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New World Development

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New World Development Company Limited
Company typePublic Company
Founded29 May 1970 Edit this on Wikidata
FounderCheng Yu-tung
HeadquartersNew World Tower [zh]
Central, Hong Kong
Key people
Henry Cheng (Chairman)
Adrian Cheng(Executive Vice-chairman and Chief Executive Officer)
ProductsReal property, Hotel, Infrastructure and Services, General merchandise
RevenueHK $59,6 billion (as of financial year 2016)
OwnerChow Tai Fook Enterprises Limited
Number of employees
About 50,000 people (as of financial year 2014)
New World Development
Traditional Chinese新世界發展有限公司
Simplified Chinese新世界发展有限公司

New World Development Company Limited (NWD), is a Hong Kong-based company focused on property, hotels, infrastructure and services and department stores. It was established on 29 May 1970 by Cheng Yu-tung. The company is publicly listed on the Stock Exchange of Hong Kong Limited (SEHK: 17) since 23 November 1972 and is a constituent stock of Hong Kong Hang Seng Index.[1]

Over the last four decades, the group has also actively participated in various businesses in Mainland China and established itself as one of the largest foreign direct investors in the country. The group's existing investments in Mainland China has exceeded US$16.5 billion, spreading across four municipalities and over 19 provinces.[1]



The head office is in the New World Tower [zh] in Central, Hong Kong.[2]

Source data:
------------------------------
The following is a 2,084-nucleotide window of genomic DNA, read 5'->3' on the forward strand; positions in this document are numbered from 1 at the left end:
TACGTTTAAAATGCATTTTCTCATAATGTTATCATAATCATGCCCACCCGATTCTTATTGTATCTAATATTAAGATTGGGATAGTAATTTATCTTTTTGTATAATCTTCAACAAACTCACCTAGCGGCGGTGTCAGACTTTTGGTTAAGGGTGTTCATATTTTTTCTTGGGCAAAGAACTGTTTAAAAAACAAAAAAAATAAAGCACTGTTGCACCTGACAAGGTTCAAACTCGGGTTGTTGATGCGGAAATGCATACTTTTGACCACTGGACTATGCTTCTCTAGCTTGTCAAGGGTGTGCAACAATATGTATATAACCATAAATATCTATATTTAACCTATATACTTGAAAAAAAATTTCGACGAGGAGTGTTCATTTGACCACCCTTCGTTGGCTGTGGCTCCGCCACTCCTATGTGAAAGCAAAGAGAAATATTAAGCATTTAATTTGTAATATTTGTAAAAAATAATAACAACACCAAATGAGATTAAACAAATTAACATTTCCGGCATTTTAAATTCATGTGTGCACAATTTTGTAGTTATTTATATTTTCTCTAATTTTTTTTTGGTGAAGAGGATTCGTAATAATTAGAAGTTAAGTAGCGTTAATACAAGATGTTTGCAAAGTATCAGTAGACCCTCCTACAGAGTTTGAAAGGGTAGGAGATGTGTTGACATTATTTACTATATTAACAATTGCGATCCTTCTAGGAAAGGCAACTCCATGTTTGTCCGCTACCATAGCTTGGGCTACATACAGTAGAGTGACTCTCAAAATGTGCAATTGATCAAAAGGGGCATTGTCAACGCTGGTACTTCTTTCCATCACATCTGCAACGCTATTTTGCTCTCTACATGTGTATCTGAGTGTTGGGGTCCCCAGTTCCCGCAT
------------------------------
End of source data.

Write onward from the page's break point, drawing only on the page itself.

New World Development owns listed companies NWS Holdings and New World Department Store China. New World China Land Limited is wholly owned by New World Development. The company also owned former listed company New World Hotels (Holdings). Rosewood Hotel Group, an hotel management company, is a former subsidiary of NWD group.

New World Development and sister listed company Chow Tai Fook Jewellery Group are both majority owned by privately owned Chow Tai Fook (Holding).

New World Development Company Limited is one of the Hong Kong companies who have a large landbank. As at 31 December 2014, the group had a landbank of around 9.25 million sq ft, of which around 5.3 million sq ft was residential property. The group had a total of approximately 18.3 million sq ft of attributable agricultural land reserve pending for conversion.



Former Chairmen

  1. Ho Sin-hang (1970–1982)
  2. Cheng Yu-tung (1982–2012)

Former Chief Executives


This position was formerly known as Managing Director (until 2012) and General Manager (until 2020)

  1. Cheng Yu-tung (1970–1989)
  2. Henry Cheng (1989–2012)
  3. Adrian Cheng and Chen Guanzhan (2012–2017)



Hung Hom Peninsula


The Hung Hom Peninsula was sold for a below-market land premium of HK$864 million to New World Development, who subsequently sold off half share to Sun Hung Kai Properties. In 2004, the consortium announced the demolition of these buildings to make way for luxury apartments, to be faced with huge popular outcry about the needless destruction of "perfectly good buildings" to satisfy "corporate greed". In an unprecedented about-turn, the developers withdrew the plan on 10 December 2004.[3]

Leung Chin-man


In 2008, New World was the subject of controversy when it announced it had hired former Permanent Secretary for Housing, Planning and Lands Leung Chin-man as deputy managing director and executive director of its China subsidiary, New World China Land Ltd. The Secretary for the Civil Service Denise Yue Chung-yee, signed off on the approval for him to take up the job within three years of leaving,[4] failing to take into account the appearance of conflict of interest resulting from the Hung Hom Peninsula affair.[5] New World argued that they hired Leung in good faith, after the government had given clearance. New World announced in the early hours of 16 August that the parties had agreed to rescind the contract.[6]